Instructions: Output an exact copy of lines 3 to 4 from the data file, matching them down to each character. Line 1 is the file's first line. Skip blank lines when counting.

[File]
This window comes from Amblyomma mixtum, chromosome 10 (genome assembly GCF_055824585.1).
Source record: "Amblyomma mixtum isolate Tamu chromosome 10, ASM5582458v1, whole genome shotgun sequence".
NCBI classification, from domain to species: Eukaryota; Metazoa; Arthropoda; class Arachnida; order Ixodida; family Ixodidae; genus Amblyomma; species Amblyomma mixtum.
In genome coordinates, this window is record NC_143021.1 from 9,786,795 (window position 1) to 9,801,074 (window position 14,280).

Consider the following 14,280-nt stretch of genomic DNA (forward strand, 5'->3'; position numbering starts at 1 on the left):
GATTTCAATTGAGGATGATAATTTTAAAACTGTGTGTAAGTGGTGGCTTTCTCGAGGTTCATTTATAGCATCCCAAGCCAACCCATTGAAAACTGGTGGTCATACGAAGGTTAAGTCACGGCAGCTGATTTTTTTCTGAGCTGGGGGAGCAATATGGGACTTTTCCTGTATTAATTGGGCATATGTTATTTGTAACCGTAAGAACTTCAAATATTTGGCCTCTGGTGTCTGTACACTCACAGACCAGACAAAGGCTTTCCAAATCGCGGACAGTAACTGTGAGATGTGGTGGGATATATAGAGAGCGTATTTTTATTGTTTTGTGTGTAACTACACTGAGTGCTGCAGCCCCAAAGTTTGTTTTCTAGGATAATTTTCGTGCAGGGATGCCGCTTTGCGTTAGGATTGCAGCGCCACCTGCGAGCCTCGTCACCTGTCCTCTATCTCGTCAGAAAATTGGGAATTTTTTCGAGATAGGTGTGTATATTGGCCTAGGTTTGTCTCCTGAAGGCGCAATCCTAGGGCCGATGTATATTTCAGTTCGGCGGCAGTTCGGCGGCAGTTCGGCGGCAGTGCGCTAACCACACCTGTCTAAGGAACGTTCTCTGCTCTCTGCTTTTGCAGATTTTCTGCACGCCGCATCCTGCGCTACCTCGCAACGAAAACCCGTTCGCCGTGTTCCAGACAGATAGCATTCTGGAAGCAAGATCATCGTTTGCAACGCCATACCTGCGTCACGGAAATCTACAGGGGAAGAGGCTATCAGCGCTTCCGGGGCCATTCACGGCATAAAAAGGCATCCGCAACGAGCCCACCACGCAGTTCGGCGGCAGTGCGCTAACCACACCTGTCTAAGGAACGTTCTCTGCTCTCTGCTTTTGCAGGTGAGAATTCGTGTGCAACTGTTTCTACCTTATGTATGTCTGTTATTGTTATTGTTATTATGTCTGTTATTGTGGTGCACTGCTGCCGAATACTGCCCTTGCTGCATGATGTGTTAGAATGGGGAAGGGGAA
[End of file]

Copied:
NCBI classification, from domain to species: Eukaryota; Metazoa; Arthropoda; class Arachnida; order Ixodida; family Ixodidae; genus Amblyomma; species Amblyomma mixtum.
In genome coordinates, this window is record NC_143021.1 from 9,786,795 (window position 1) to 9,801,074 (window position 14,280).